What parents need to know
Parents Need to Know
Parents need to know that this sitcom targets younger adults who are looking for a romantic relationship -- or may already be in one. That said, the content is tame enough for older teens. There's some light sexual innuendo and kissing, in addition to scant use of words like "hell" and infrequent social drinking and comedic violence.
What's the story?
Soon after meeting pretty professional Kate Swanson (Sarah Chalke) on the rooftop of the city's tallest building, smitten lawyer Ben Parr (Jason Biggs) is convinced he's in MAD LOVE and has met the woman of his dreams. Too bad Ben's best friend, Larry (Tyler Labine), and Kate's closest pal, Connie (Judy Greer), react to each other like oil and water. As the weeks go on, Ben and Kate get even closer, forcing Larry and Connie into reluctant togetherness.
Is it any good?
Mad Love has all the elements of romantic comedies that have worked in the past. It's got likable leads and oddball sidekicks, who seem destined to prove that opposites attract ... not to mention a few storytelling elements that feel blatantly borrowed from How I Met Your Mother. But maybe that's part of the reason that Mad Love feels so awfully predictable. There's no freshness, no spark to make it special.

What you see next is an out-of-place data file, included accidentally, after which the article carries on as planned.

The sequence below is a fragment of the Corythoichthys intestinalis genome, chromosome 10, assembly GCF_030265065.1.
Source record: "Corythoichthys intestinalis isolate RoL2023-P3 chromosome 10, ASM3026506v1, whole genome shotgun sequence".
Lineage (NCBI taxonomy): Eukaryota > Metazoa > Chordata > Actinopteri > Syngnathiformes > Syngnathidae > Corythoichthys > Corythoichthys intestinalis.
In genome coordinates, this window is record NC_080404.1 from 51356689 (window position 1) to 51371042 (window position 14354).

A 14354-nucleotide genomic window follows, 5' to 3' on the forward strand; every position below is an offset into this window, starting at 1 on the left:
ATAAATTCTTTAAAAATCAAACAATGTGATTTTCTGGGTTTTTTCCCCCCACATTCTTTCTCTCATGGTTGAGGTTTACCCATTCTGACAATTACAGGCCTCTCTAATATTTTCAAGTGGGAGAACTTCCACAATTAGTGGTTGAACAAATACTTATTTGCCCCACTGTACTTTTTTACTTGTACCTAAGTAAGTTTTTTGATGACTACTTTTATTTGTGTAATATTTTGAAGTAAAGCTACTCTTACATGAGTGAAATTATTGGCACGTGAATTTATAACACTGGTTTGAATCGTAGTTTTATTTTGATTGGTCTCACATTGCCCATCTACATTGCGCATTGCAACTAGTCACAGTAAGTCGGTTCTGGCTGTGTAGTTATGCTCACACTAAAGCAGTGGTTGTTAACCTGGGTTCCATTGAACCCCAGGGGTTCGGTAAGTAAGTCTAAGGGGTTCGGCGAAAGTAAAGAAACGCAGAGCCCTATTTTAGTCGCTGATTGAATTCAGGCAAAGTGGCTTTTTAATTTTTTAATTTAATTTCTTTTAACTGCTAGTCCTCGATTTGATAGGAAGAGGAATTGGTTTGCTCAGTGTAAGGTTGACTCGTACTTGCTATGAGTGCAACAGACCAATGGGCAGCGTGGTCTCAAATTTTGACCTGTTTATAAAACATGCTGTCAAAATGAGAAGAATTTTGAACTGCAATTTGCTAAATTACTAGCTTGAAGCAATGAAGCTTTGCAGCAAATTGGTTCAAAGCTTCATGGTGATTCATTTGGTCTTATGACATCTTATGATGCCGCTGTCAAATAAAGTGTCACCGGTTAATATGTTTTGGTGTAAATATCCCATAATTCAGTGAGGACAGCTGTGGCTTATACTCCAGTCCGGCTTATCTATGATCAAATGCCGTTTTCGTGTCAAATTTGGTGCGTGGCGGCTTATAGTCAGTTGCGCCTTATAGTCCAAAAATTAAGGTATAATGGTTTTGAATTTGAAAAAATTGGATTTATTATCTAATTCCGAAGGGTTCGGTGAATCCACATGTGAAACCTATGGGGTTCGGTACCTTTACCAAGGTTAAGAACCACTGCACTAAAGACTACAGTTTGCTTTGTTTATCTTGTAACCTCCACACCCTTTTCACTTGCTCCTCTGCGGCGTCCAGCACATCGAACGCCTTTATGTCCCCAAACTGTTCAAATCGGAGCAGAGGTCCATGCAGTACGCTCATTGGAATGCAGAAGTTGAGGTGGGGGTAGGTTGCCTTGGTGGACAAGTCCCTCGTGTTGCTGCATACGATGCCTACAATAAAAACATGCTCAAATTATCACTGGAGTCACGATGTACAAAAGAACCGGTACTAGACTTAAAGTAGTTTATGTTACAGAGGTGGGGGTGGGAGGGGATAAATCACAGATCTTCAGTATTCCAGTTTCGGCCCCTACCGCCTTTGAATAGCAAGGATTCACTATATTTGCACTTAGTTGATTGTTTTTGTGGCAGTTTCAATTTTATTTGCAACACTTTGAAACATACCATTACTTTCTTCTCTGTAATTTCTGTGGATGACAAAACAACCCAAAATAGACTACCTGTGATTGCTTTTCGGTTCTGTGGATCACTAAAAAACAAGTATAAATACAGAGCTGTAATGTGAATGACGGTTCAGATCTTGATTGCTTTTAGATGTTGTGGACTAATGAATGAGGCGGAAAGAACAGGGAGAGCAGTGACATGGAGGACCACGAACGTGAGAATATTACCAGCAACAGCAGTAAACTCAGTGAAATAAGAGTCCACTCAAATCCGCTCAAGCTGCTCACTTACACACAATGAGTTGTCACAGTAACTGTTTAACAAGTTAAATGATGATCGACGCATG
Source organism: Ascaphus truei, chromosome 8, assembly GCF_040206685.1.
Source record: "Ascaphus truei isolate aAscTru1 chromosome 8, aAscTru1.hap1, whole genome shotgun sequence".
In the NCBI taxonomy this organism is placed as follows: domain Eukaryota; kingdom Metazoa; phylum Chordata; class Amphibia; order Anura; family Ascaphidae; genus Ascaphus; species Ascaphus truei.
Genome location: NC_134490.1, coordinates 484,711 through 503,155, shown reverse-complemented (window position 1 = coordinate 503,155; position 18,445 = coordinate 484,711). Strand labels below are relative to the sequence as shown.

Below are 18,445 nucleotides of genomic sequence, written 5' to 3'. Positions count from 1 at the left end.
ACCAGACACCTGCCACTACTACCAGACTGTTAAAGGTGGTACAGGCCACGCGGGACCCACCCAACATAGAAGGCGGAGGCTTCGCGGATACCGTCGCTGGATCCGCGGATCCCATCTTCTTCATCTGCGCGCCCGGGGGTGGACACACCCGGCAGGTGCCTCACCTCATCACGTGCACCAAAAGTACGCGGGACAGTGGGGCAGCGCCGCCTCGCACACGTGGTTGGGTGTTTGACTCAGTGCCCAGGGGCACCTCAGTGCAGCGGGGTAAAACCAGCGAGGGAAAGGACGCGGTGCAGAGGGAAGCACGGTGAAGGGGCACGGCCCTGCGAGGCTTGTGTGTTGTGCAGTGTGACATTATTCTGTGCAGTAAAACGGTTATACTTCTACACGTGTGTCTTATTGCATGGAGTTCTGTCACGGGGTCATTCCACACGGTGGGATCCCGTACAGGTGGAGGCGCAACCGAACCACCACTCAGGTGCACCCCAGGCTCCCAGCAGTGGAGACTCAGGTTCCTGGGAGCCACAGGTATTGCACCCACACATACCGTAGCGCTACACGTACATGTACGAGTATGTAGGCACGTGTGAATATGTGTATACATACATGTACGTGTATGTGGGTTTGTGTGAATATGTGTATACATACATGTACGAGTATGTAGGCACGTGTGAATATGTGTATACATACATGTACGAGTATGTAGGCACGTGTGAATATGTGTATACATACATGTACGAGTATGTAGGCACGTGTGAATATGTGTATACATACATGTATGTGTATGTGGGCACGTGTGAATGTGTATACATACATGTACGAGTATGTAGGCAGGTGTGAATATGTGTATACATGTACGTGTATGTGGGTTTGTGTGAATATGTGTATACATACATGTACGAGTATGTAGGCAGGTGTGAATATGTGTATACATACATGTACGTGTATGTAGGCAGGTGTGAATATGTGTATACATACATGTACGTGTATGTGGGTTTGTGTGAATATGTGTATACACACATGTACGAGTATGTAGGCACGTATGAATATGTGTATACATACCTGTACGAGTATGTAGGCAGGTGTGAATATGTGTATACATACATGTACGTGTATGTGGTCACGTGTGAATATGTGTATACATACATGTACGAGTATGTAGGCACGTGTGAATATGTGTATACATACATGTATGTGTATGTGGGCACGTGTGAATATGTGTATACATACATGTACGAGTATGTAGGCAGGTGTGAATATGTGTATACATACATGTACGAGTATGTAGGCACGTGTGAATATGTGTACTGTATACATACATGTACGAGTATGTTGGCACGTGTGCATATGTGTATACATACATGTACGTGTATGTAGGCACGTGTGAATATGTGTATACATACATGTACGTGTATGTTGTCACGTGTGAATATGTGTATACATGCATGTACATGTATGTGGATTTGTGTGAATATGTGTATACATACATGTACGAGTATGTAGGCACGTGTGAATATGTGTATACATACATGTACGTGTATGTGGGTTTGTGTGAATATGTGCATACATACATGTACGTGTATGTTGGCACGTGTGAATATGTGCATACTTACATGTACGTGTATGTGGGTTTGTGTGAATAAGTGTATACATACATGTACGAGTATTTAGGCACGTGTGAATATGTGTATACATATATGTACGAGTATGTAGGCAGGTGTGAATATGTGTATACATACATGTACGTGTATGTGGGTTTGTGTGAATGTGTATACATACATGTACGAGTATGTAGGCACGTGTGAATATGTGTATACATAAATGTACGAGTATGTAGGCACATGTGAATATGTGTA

The other missing element, of course, is palpable chemistry between Biggs and Chalke, which is a bit of problem when you're building an entire show around their budding relationship. Labine and Greer play fine as second fiddles, but their comic chops seem largely wasted on weak lines that need a laugh track to be remotely funny -- the only thing here worth getting Mad about.
Families can talk about...
Families can talk about the portrayal of love and relationships on television. Do TV shows -- especially sitcoms -- tend to make falling in love look easy? How does that compare to finding a romantic partner in real life?
What are the benefits of being in a relationship? What are the benefits of being single? Is one better than the other?
How does this romcom compare to other shows like it? What traits do they have in common? Does it try to do anything differently?